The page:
- 16 декабря 2013, 12:28
Former abattoir worker wants to challenge full-life term for murder of five-year-old girl
The family of April Jones, the five-year-old schoolgirl abducted and murdered by the former abattoir worker Mark Bridger, is facing fresh torment after the killer launched an appeal against his full-life term.
Bridger, 47, is trying to challenge the ruling by the trial judge that the severity of his crime means he must spend the rest of his life behind bars.
April's family said they were disgusted that Bridger wanted to appeal against his sentence, adding that the fresh legal proceedings, which are due to begin next month, would be torture for them.
Bridger is one of 49 people in England and Wales who are serving full-life terms. Others include the likes of the Moors murderer Ian Brady, serial killer Rose West and Dale Cregan, who killed two police officers.
After his conviction in May a judge told him the aggravating features of the murder, including a sexual element and the fact that he had concealed or destroyed April's body, meant that he should spend the rest of his life behind bars.
At the time of his jailing, April's parents, Coral and Paul, made it clear that it was at least some relief to them that Bridger would never be released.
But since then, the European court of human rights (ECHR) has ruled that whole-life sentences without any prospect of release amount to inhuman and degrading treatment of prisoners.
It is not known on what grounds Bridger will appeal but the ruling by the ECHR has given some hope to prisoners like him.
The news of Bridger's appeal was broken to the family by Dyfed-Powys police while they were visiting relatives in Australia.
Ms Jones told the Sun newspaper, with whom the couple have co-operated since Bridger was convicted: "It's disgusting. He's in prison where he belongs and he should stay there. He's just torturing my family with these legal battles.
"It's like he's taunting us, like he wants to show he has got the upper hand. He has put us through so much."
Dyfed-Powys police issued a brief statement saying: "Police have been advised that an application for an appeal against sentence has been lodged by Mark Bridger. The family of April Jones has been informed."
Bridger abducted April as she played on her bicycle with a friend near her family home in Machynlleth, mid Wales, on 1 October last year.
Police believe he sexually abused April before murdering her and disposing of her body, possibly dismembering it and scattering the body parts around the hills and rivers close to his house, Mount Pleasant, in the village of Ceinwys.
Despite the largest police search ever, the only remains that were found of April were fragments of charred bone discovered in Bridger's wood-burner.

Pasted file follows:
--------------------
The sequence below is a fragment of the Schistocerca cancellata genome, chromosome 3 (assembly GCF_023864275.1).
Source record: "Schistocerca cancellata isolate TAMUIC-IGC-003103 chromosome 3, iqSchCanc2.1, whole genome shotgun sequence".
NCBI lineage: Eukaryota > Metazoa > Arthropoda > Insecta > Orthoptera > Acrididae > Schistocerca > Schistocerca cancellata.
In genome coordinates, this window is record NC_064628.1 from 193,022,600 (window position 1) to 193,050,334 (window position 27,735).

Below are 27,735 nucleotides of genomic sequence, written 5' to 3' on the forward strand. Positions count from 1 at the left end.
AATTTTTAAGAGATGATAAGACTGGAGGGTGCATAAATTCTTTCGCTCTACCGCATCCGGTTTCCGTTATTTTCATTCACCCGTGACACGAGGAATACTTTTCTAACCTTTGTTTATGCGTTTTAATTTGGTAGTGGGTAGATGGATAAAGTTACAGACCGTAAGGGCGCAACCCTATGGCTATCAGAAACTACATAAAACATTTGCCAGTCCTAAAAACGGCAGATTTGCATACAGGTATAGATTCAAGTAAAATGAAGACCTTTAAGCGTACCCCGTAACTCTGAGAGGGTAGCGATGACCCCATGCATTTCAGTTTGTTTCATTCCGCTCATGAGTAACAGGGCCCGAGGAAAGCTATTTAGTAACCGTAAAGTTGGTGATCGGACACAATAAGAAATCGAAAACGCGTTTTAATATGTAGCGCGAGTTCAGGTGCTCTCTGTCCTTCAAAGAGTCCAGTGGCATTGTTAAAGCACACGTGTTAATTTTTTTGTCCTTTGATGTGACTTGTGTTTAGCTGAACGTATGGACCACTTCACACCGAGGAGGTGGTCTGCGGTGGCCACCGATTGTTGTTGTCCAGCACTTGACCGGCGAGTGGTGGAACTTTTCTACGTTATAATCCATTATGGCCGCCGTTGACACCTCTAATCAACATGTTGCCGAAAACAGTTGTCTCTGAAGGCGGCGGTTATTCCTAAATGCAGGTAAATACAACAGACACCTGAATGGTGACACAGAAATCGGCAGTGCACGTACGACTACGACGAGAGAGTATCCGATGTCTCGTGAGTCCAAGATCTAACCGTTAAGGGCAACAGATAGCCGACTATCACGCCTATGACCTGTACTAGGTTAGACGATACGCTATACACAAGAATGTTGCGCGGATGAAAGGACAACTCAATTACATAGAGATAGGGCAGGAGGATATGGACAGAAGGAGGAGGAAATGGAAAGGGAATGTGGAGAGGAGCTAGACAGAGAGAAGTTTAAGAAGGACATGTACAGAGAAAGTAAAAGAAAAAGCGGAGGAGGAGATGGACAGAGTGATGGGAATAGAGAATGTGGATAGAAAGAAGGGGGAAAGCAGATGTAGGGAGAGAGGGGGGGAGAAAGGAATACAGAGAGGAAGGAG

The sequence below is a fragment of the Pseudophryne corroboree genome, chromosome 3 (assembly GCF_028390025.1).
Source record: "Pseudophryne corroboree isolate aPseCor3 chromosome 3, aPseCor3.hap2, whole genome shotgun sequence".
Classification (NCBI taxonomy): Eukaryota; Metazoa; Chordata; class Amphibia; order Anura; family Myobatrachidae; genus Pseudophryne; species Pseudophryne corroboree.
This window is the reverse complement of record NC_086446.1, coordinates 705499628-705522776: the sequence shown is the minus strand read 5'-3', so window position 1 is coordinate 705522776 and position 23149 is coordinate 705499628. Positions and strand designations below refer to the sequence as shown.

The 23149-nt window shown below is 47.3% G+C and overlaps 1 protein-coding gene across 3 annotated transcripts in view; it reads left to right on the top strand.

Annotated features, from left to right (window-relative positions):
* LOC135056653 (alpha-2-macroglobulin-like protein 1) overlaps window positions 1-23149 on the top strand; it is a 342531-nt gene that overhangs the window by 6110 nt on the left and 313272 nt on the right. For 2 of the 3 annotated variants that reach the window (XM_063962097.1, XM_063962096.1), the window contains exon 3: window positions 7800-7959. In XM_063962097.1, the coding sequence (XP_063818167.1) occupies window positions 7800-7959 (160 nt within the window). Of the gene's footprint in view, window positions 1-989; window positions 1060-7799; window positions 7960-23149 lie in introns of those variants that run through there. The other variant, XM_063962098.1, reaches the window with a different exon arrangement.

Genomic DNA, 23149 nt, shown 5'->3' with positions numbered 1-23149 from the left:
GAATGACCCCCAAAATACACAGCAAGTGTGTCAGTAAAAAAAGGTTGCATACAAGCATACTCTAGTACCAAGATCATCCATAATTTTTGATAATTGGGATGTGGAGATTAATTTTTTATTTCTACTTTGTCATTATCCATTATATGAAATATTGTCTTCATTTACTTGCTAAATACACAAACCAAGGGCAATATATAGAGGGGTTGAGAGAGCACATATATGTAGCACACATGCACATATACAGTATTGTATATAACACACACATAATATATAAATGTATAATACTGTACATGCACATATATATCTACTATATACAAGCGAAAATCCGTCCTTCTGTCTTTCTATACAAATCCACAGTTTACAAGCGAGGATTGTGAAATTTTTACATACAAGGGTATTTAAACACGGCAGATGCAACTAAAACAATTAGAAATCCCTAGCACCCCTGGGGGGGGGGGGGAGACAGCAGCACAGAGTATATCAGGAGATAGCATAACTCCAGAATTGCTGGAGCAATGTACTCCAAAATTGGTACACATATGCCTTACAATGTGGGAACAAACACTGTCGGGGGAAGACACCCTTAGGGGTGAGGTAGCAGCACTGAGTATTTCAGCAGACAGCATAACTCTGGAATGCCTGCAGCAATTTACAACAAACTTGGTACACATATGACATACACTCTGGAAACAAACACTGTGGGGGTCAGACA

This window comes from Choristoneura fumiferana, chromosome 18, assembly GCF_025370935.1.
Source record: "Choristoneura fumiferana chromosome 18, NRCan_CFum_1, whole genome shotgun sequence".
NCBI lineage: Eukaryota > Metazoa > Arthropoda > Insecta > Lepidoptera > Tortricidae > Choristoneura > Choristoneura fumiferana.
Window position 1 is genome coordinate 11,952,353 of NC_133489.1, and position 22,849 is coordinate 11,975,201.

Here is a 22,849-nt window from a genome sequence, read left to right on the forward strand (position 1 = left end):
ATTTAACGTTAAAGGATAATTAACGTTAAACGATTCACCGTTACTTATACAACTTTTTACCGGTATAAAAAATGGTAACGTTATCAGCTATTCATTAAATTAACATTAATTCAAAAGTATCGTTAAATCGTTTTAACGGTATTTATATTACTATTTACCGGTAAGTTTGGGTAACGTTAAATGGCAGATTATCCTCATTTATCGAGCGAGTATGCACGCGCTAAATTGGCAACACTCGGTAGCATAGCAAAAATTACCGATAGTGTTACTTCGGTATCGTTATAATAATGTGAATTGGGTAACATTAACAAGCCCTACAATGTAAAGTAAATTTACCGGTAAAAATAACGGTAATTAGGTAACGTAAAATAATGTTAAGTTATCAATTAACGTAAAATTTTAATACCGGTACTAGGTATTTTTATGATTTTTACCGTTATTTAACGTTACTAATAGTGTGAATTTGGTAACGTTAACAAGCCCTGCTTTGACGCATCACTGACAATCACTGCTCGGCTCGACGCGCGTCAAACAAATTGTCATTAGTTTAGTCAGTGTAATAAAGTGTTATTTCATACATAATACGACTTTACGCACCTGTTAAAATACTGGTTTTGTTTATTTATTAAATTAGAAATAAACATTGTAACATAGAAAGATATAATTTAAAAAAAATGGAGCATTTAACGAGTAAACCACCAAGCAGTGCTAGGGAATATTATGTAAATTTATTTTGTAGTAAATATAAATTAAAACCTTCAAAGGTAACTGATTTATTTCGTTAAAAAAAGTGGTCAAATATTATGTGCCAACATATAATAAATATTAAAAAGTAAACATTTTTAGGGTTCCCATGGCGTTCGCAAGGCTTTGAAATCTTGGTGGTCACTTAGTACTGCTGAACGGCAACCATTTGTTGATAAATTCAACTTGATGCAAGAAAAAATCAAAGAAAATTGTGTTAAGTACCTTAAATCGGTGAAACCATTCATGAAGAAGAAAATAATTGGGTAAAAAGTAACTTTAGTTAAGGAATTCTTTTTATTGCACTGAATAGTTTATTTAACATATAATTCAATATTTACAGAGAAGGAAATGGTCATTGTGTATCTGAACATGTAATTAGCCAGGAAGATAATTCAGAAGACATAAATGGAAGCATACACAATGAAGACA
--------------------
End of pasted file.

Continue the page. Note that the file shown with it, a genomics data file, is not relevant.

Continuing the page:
As they probed Bridger's background, detectives found that he had a collection of images of girls being sexually abused and had also gathered pictures of April and other local girls from social networking sites.
The trial judge Mr Justice Griffith Williams told Bridger that he was a paedophile who had "harboured sexual and morbid fantasies about young girls".
He said Bridger had set out that day to kidnap a girl and abducted April for a "sexual purpose" and disposed of her body to "hide the evidence of your sexual abuse of her".
The judge acknowledged in his sentencing remarks that Bridger's refusal to say what had happened to April's body would stop her family moving on. "Without the knowledge of what happened, her parents will probably never come to terms with their grievous loss," he said.
April's few remains were finally laid to rest in September almost exactly 12 months after she vanished.
Bridger has been held at the high-security Wakefield prison in West Yorkshire, where he has been slashed from temple to chin by a fellow inmate to try to get him to reveal where April's body is.
Police continue to hope that Bridger will provide more information that will lead them to April's body. But a spokeswoman confirmed that no fresh search had been launched since his conviction.
Schedule 21 of the Criminal Justice Act 2003 provides that if a court considers the seriousness of the offence to be exceptionally high, a whole-life term can be given. Cases that normally fall within that category include the abduction and murder of a child with a sexual or sadistic motive.
The judicial office confirmed that Bridger had lodged an application for permission to appeal against the whole-life term and this had been referred to the full court, with a hearing due in the new year.